On July 17 our route took us through Taos, where we stopped at Ranchos de Taos to see the San Francisco de Asis Catholic Mission Church; always a notable stop with the abode buttresses and surrounding architecture providing plenty of photo opportunities in both color and black and white.
Then we passed through Santa Fe, making a brief stop for ice cream. Consulting the map we noticed an alternate route, so rather than blasting through on I25 we headed for Highway 14, also known as the Turquoise Trail. The drive took us through several small towns. We stopped Los Cerrillos, where we explored the grounds of the church and some of the colorful buildings around town. The town was very quiet during our visit, but it was clear that a number of art galleries and artists would make this a busy spot when tourists are out.
We had to do a double take as we passed a herd of colorful origami horses. Having driven past, we made do a U-turn to take a closer look; something that’s not uncommon, and one of the reasons we like the less travelled routes. I wouldn’t even think about doubling back if we were on a four-lane divided highway. The Outside the Box Studio was closed, but we had a clear view to look over the barbed wire fence.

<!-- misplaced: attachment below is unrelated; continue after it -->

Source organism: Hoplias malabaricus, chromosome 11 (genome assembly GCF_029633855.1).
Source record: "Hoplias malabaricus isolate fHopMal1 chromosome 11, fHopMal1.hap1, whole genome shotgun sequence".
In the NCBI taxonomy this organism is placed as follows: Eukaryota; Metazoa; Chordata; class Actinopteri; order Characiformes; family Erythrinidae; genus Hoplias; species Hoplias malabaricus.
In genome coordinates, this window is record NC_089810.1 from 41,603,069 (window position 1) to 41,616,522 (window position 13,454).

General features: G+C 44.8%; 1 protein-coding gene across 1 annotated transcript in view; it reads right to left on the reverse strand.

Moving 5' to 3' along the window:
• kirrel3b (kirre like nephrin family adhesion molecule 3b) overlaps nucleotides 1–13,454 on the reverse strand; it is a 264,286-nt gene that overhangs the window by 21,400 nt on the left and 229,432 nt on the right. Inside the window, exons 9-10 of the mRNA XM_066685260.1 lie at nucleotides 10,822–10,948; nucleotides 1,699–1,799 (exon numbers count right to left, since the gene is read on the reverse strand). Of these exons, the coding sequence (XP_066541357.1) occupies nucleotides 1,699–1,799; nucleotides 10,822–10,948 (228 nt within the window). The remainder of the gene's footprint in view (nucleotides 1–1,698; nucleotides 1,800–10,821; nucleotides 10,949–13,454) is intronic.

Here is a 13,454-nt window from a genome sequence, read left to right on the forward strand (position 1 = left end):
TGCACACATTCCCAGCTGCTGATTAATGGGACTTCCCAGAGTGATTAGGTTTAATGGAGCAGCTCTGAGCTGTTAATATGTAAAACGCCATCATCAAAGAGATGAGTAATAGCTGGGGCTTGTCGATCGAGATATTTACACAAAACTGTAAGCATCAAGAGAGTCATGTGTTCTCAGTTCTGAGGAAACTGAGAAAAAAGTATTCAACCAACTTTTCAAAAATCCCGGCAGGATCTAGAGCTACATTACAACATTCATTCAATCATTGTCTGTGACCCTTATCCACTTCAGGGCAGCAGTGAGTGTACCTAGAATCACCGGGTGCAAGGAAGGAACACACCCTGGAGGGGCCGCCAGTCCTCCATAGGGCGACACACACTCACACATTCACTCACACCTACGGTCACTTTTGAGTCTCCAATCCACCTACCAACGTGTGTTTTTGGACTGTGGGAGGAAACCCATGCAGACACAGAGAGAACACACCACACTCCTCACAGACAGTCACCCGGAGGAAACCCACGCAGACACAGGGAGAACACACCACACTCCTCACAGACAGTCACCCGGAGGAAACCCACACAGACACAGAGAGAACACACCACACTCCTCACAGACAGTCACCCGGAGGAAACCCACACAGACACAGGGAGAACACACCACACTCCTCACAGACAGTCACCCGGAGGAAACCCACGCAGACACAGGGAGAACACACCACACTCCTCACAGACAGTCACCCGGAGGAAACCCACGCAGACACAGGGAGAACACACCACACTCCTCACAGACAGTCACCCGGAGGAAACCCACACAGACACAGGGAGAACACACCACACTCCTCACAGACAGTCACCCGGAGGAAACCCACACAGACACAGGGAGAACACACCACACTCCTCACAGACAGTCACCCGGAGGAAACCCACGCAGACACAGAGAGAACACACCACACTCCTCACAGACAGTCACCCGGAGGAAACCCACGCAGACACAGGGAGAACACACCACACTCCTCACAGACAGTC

Continuing on we were struck by a small church near Golden, and again stopped to take a few photos.
Then it was back on the main highway, I25, to make our way through Albuquerque and on to our campsite at The Golden Rose Ranch near Prewitt, New Mexico.
On the afternoon of July 13 we arrived in Mancos, where we spent the night camping in Kayla’s driveway. We stopped at a liquor store in Mancos to get a bottle of wine to share with dinner. I had to capture a photo of this mural on the side of the liquor store. Kaya is a professional cook and dinner was scrumptious. Here’s a photo of Kayla harvesting some greens for dinner. You can see our camper in the background. Then it was on to Angel Fire. Our drive took us through Durango, Pagosa Springs, Chama and on to Angel Fire. Check out the Stick Library for dog lovers in Pagosa Springs.